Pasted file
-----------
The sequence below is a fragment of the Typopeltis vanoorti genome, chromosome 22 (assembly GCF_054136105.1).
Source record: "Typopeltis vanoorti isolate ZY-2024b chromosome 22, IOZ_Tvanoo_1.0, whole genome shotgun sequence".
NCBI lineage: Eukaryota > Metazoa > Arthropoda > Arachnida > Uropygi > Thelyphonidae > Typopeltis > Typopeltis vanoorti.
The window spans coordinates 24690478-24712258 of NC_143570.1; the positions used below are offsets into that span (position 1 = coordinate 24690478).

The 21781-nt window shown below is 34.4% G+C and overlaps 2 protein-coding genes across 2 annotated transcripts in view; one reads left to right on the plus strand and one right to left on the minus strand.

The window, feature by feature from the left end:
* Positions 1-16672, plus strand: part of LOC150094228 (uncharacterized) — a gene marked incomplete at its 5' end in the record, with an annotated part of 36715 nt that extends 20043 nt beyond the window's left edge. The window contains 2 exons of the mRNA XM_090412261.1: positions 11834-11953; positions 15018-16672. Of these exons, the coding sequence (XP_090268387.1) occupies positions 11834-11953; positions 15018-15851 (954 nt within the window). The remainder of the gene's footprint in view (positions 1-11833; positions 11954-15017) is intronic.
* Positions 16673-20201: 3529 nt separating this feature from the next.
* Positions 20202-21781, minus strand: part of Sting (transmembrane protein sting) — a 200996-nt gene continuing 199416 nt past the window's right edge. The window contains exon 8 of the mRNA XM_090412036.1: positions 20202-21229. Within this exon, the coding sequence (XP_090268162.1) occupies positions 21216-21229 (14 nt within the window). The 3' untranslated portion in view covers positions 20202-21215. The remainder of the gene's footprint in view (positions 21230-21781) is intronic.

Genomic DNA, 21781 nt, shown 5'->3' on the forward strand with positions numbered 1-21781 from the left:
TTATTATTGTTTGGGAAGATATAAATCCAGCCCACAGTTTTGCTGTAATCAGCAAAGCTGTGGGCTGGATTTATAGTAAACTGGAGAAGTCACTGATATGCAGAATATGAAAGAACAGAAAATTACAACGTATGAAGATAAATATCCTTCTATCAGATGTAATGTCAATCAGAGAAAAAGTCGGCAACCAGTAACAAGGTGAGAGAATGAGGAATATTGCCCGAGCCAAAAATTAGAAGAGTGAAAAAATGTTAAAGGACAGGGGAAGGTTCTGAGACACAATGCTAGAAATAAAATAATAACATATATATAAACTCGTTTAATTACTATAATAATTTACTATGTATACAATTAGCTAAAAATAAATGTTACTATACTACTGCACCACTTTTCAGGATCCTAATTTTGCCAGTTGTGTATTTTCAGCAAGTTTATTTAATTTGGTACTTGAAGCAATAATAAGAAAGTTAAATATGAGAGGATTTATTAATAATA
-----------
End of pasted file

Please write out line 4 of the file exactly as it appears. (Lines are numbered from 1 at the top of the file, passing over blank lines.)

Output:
The window spans coordinates 24690478-24712258 of NC_143570.1; the positions used below are offsets into that span (position 1 = coordinate 24690478).